Simon Wiesenthal was the world's most intrepid hunter of Nazi war criminals, bringing more than a thousand to trial in a global campaign to ensure no one forgot the horror of Adolf Hitler's treatment of the Jews.
Here are some facts about Wiesenthal, who died in Vienna at the age of 96 yesterday, according to a website statement from a Vienna-based centre that bears his name:
A Jew, Wiesenthal travelled the world into his old age, lecturing on the Holocaust and as director of the Jewish Documentation Centre collecting data on the whereabouts of the last unpunished villains of Nazi Germany.
Those he helped to catch included major figures such as Adolf Eichmann, one of Hitler's chief henchmen in the campaign to exterminate Jews, and Franz Stangl, ex-commandant of the Treblinka death camp.
He said on his 75th birthday in 1983 that he could never rest until he had hunted down the last of the great living killers of the Third Reich "Angel of Death" Josef Mengele and former SS Colonel Walter Rauff.
Rauff died of cancer aged 77 in Chile in May 1984, but Wiesenthal went on searching for Mengele until in June 1985 a body exhumed in Brazil was identified as that of the man Wiesenthal said exterminated 400,000 Jews, half of them children, as doctor at Auschwitz concentration camp in Poland.
When Hitler attacked Russia in 1941 Wiesenthal was among millions of Jews forced into concentration camps. Altogether the Nazis were estimated to have murdered 11 million civilians, including 6 million Jews.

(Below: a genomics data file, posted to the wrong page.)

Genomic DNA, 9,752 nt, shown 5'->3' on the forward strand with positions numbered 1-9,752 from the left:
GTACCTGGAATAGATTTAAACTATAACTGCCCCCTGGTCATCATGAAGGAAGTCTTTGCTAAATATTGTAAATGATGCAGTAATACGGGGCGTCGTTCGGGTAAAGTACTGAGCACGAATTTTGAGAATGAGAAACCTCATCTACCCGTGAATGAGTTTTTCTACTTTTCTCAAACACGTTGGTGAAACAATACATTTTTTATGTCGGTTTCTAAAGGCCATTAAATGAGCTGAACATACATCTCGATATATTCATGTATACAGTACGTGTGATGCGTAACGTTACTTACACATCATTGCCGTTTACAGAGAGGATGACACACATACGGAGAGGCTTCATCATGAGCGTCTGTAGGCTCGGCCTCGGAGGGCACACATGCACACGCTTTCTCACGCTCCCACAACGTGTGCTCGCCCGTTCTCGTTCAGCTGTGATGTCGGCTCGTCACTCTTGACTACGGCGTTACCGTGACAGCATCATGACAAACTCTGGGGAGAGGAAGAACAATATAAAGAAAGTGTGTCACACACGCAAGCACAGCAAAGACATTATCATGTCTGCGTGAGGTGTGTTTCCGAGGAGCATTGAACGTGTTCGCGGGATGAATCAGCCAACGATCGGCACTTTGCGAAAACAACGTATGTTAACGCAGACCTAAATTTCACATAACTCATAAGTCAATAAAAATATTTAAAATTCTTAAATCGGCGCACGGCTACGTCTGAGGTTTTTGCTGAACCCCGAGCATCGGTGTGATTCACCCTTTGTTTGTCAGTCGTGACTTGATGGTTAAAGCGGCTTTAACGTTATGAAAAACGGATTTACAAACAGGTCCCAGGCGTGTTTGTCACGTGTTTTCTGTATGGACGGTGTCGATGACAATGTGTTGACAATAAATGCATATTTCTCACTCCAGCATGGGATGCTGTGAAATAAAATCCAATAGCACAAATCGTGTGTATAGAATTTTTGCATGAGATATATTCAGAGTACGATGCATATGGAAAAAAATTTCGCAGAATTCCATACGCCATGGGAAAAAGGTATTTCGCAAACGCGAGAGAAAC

Wiesenthal spent four and a half years during World War II in German concentration camps, including Buchenwald in Bavaria and Mauthausen in Austria. He slashed his wrists in a suicide attempt during this period to avoid torture. Some 89 members of his own family were killed by the Nazis.
Wiesenthal was born on December 31, 1908, son of a wealthy Jewish businessman at Buczacz in Galicia, a province of the Austro-Hungarian Empire with a large Jewish population. He attended elementary school in Vienna and high school in Buczacz.
Asked why he spent his life hunting Nazis, he once said: "I am not a practising Jew. But I do believe."
In 1961 Wiesenthal founded the Jewish Documentation Centre in Vienna which, helped by branches around the world and a network of former concentration camp inmates, was devoted to tracking down Nazis who escaped trial.
Established in 1977, the Simon Wiesenthal Centre is an international Jewish human rights organization dedicated to preserving the memory of the Holocaust by fostering tolerance and understanding through community involvement, educational outreach and social action, its website says.
Source: China Daily